I hope my question is relatively clear, we're more on the manufacturing/layout end and less on the typography end of the industry and are probably using this tool well below its intended capabilities.

Thanks again,


Bhikkhu Pesala
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Re: Basic Kerning Profile

Post by Bhikkhu Pesala » Thu Sep 22, 2016 7:15 pm

I ran Autokern on a typical ANSI font from Bitstream. It did not take very long, but it generated way too many unwanted pairs and classes, which is why I prefer the laborious manual method.

Kerning was easier in older versions with the kern wizard, but it supports only legacy kerning tables. Modern Pro fonts from the likes of Adobe don't even contain these kern tables, though FC10 will export both GPOS and legacy kerning tables (to suit older apps, which I suspect your machines will need).

FontCreator 10 is harder to get started with, but once you have created a script for one of your fonts, you just import it into the other fonts (assuming that they have the same glyphs), then run autokern in the OpenType Editor to adjust the pairs. Take a look at the script from my Hari font, which contains only 17 Classes and 721 kerning pairs. If you import it into one of your fonts you will likely get a load of errors due to missing glyphs like Ā macron. However, you can view it in a text editor to see what it contains, delete any glyphs missing from your font, then save it as a new file to import into the OpenType Designer.

Adding kerning pairs to an existing lookup is simple.

Code: Select all

script latn {
  feature Kerning;

class @A_caps [A Agrave Aacute Acircumflex Atilde Adieresis Aring Amacron Abreve Aogonek];
class @BDF [B D F H K N P R X];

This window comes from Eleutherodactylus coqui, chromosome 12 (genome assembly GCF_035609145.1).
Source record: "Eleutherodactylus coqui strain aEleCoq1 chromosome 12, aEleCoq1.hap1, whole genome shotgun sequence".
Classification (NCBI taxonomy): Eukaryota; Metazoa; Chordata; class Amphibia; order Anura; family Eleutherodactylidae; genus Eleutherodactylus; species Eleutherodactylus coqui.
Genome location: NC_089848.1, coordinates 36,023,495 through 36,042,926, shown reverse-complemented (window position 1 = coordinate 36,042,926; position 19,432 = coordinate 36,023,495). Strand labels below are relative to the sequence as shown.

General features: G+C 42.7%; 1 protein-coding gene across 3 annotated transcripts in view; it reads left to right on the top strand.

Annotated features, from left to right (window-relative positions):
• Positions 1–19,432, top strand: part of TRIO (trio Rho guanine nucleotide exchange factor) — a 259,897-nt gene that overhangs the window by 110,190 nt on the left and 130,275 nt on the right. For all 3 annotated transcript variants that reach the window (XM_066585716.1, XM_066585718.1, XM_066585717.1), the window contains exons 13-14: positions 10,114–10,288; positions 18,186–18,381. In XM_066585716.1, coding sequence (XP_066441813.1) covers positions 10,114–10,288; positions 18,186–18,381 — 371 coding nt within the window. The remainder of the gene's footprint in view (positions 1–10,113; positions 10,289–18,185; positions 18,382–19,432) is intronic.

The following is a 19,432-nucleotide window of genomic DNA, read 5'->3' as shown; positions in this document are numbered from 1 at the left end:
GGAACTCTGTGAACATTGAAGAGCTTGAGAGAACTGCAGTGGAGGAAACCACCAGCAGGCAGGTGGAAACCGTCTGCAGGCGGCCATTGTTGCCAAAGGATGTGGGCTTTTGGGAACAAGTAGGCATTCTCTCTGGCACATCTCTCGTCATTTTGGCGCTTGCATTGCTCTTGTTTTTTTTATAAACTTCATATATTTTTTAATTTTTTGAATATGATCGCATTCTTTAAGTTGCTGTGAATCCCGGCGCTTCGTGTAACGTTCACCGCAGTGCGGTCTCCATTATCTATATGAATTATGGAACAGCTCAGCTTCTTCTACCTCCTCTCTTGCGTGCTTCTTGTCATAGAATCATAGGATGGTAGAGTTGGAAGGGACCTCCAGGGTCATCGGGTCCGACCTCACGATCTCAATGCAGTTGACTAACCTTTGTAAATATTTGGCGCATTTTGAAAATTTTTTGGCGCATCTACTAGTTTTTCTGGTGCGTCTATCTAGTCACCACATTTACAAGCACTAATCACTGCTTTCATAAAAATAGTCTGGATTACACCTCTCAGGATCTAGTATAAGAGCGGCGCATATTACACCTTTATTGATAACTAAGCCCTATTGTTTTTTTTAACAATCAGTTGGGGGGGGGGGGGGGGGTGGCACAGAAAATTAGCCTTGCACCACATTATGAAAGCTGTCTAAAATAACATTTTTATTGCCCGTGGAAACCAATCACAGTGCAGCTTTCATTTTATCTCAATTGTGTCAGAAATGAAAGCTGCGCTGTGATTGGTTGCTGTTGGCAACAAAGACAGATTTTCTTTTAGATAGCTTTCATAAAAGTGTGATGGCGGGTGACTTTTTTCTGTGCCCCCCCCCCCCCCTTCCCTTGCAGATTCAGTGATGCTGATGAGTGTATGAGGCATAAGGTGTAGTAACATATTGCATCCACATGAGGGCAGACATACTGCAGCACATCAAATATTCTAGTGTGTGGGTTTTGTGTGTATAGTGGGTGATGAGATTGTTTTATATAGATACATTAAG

class @T_caps [T Tcedilla Tcaron Tcommaaccent Tdotbelow];
class @U_caps [U Ugrave Uacute Ucircumflex Udieresis Utilde Umacron Ubreve Uring Uhungarumlaut Uogonek];
class @VW_caps [V W Wcircumflex Wgrave Wacute Wdieresis uni1E88];
class @Y_caps [Y Yacute Ycircumflex Ydieresis Ygrave];
class @a_lc [a agrave aacute acircumflex atilde adieresis aring ae amacron abreve aogonek];
class @e_lc [e egrave eacute ecircumflex edieresis cdotaccent emacron ebreve edotaccent];
class @i_lc [i igrave iacute icircumflex idieresis itilde imacron ibreve iogonek];
class @o_lc [o ograve oacute ocircumflex otilde odieresis oslash omacron obreve ohungarumlaut oe];
class @r_lc [r racute rcommaaccent rcaron];
class @s_lc [s sacute scircumflex scedilla scaron scommaaccent sdotbelow];
class @u_lc [u ugrave uacute ucircumflex udieresis utilde umacron ubreve uring uhungarumlaut uogonek];
class @w_lc [w wcircumflex wgrave wacute wdieresis];
class @y_lc [y yacute ydieresis ycircumflex ygrave];

feature Kerning kern {
  lookup Kerning;

lookup Kerning {
  pos ampersand F <21> <0>;
  pos zero R <-14> <0>;
  pos four U <82> <0>;
  pos five F <-25> <0>;
  pos six F <5> <0>;
  pos seven U <47> <0>;
  pos nine F <48> <0>;
  pos A B <63> <0>;
  pos @A_caps @T_caps <123> <0>;
  pos C D <151> <0>;
  pos E F <142> <0>;
  pos F G <113> <0>;
  pos G H <47> <0>;
  pos I J <39> <0>;
  pos J K <168> <0>;
  pos M N <57> <0>;
  pos N O <64> <0>;
  pos P Q <229> <0>;
  pos Q R <46> <0>;
  pos R S <25> <0>;
  pos @T_caps @A_caps <-105> <0>;
  pos @T_caps @BDF <200> <0>;
  pos @T_caps @T_caps <400> <0>;
  pos T U <469> <0>;
  pos @T_caps @a_lc <-35> <0>;
  pos @T_caps @e_lc <-51> <0>;
  pos @T_caps @i_lc <-38> <0>;
  pos @T_caps @o_lc <-62> <0>;
  pos @T_caps @r_lc <-150> <0>;
  pos @T_caps @s_lc <-110> <0>;
  pos @T_caps @u_lc <-66> <0>;
  pos @T_caps @w_lc <-150> <0>;
  pos @T_caps @y_lc <-150> <0>;
  pos @U_caps @VW_caps <176> <0>;
  pos @VW_caps X <221> <0>;
  pos W X <224> <0>;
  pos X Y <118> <0>;
  pos @Y_caps @a_lc <26> <0>;
  pos bar J <-64> <0>;
  pos sterling one <-71> <0>;
  pos sterling two <-31> <0>;
  pos sterling three <24> <0>;
  pos sterling four <-197> <0>;
  pos sterling five <-17> <0>;
  pos sterling six <-50> <0>;
  pos sterling seven <-61> <0>;
  pos sterling nine <55> <0>;
  pos yen nine <89> <0>;
  pos brokenbar J <-64> <0>;
  pos Thorn Q <172> <0>;
  pos germandbls F <-22> <0>;
  pos lira one <-71> <0>;
  pos lira two <-31> <0>;
  pos lira three <24> <0>;
  pos lira four <-197> <0>;
  pos lira five <-17> <0>;
  pos lira six <-50> <0>;
  pos lira seven <-61> <0>;
  pos lira nine <55> <0>;
  pos Euro zero <157> <0>;
  pos Euro one <-54> <0>;
  pos Euro two <27> <0>;
  pos Euro three <157> <0>;
  pos Euro four <240> <0>;
  pos Euro five <136> <0>;
  pos Euro six <114> <0>;
  pos Euro eight <143> <0>;
  pos Euro nine <119> <0>;